Skilled workers needed to operate increasingly complex systems

While the Bureau of Labor Statistics notes that fewer people may be needed in coming years as water and wastewater plants become more automated, a skilled workforce is required to operate increasingly complex controls and systems. Some of the most advanced facilities in the world are in Southern California, including the Claude “Bud” Lewis Carlsbad Desalination Plant, the naton’s largest desalination plant.

Local educational efforts in the industry are addressing the potential worker shortage:

  • Palomar College’s Water and Wastewater Technology programs, provides pre-employment training and advanced courses for people who want to become certified as a water or wastewater operator.
  • The Water Authority’s student internship program pays $12 an hour and has interns working at four different water agencies throughout the year.
  • California State University, San Marcos Certificate in Water Management & Leadership program is geared toward workers already employed as intermediate-level supervisors in the water industry and offers training and skills needed for higher management positions.
  • The Center for Water Studies at Cuyamaca College.

The Brookings report noted the glut of retirements offers an opportunity to diversify the industry. In January, the Center for Water Studies held the first in an annual series of Women in Water symposiums, attracting several hundred women and high school girls from throughout Southern California interested in a new career.

“Challenges can prompt people to get together and look at new ways of doing things,” said Greg Thomas, general manager at the Rincon del Diablo Municipal Water District in Escondido. “This is a great industry, it pays well, and you’re doing something good for people and society.”

 

Selling the land to a conservancy ensures the popular Sandia Creek hiking trails will remain preserved and open to the public forever. Photo: FPUD Fallbrook Hiking Destination

Popular Fallbrook Hiking Destination Preserved by FPUD Deal

Fallbrook, Calif. – The parking lot at the Sandia Creek trailhead was supposed to be 150 feet under water, if everything had gone as planned.

The land was supposed to be flooded and turned into a dam. That would have made for some beautiful lakefront property in Fallbrook.

But things didn’t quite turn out as planned back in the 1960s when Fallbrook Public Utility District purchased 1,384 acres of rural property there.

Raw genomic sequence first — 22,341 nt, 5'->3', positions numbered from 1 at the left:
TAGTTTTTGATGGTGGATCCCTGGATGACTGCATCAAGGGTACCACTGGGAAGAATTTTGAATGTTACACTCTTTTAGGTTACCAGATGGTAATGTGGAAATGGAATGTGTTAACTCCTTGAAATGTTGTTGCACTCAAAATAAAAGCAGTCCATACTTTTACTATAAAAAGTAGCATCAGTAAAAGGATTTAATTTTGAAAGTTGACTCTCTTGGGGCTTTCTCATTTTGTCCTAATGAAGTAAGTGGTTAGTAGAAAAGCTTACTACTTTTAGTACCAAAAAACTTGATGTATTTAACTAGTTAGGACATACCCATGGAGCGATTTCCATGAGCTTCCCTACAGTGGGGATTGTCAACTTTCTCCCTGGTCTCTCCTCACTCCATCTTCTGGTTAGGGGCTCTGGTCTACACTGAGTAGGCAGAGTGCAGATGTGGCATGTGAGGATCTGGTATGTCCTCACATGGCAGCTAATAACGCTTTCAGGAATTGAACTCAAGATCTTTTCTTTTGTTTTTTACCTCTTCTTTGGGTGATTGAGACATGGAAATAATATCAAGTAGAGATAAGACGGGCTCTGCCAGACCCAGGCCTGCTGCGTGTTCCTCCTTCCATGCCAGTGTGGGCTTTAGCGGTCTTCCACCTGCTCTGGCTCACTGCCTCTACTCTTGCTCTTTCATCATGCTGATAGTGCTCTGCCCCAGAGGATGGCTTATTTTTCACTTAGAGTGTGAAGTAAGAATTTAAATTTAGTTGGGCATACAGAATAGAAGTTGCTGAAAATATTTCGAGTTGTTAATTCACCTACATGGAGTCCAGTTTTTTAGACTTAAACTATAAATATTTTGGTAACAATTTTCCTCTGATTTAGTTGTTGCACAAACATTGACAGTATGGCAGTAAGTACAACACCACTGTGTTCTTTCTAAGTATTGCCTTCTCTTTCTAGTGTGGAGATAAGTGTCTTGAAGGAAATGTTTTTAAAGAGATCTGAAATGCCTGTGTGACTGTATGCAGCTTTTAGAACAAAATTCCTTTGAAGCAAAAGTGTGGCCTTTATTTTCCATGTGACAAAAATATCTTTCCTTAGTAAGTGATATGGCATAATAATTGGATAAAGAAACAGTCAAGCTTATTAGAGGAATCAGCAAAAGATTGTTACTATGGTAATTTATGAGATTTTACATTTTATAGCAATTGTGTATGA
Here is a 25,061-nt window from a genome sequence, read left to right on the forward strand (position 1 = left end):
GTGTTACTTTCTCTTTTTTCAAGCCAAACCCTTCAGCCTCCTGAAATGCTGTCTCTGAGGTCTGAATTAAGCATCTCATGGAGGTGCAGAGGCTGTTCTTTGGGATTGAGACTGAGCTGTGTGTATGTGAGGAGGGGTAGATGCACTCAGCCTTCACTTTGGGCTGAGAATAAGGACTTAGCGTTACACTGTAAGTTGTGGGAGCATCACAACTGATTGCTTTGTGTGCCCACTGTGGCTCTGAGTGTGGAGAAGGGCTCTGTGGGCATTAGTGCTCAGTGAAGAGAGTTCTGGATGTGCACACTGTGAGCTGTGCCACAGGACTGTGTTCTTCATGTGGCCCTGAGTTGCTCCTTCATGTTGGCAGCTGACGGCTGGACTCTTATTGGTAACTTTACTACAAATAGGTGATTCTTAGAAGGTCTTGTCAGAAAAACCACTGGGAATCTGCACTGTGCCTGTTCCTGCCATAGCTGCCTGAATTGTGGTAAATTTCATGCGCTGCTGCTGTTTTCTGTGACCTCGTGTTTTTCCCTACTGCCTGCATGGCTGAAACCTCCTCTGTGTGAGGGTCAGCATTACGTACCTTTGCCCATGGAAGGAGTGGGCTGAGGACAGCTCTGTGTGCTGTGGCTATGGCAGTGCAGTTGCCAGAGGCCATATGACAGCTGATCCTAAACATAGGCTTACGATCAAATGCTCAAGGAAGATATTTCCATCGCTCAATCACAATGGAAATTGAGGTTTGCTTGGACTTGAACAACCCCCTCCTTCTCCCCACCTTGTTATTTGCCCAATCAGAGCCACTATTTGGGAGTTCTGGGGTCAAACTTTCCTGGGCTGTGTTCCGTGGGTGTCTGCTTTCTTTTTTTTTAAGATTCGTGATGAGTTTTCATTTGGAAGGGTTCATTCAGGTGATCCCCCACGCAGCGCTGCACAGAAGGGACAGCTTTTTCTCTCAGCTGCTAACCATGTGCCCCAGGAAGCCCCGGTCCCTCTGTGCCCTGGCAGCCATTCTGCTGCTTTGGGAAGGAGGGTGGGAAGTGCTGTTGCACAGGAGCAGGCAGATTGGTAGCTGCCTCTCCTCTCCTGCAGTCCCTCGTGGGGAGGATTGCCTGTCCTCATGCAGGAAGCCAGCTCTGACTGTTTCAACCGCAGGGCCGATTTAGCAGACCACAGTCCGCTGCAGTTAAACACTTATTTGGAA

The intent was to dam the Santa Margarita River and share the water with Marine Corps Base Camp Pendleton.

But many things got in the way of that plan. War happened. Leadership faces changed. There was lack of urgency and funding. Legal issues over water rights ensued. And environmental interests began to grow with the Endangered Species Act and the Clean Water Act.

Since that time, the property has remained untouched and more than 18 miles of hiking trails have developed. Those trails have become a cornerstone in Fallbrook, attracting up to 80,000 hikers and horseback riders each year.

Earlier this year, FPUD agreed to sell the land to Wildlands Conservancy for $10 million. The two entities are currently in escrow.

Why sell to a conservancy, not a developer for more money?

Assemblymember Marie Waldron presented the district’s board of directors with a certificate of recognition for successfully preserving the land. She also presented the Wildlands Conservancy and the Fallbrook Trails council with certificates. Photo: FPUD

Assemblymember Marie Waldron presented the district’s board of directors with a certificate of recognition for successfully preserving the land. She also presented the Wildlands Conservancy and the Fallbrook Trails council with certificates. Photo: FPUD

Selling the land to a conservancy ensures the popular Fallbrook hiking destination will remain preserved and open to the public forever, something the FPUD board of directors insisted upon before agreeing to sell the land. Thanks to a carefully crafted sales and legal agreement, the land can never be turned into a housing development or anything other than the trails.

“We all worked so hard on this for so long and we are so happy and proud these trails will remain open indefinitely,” said Al Gebhart, FPUD board president.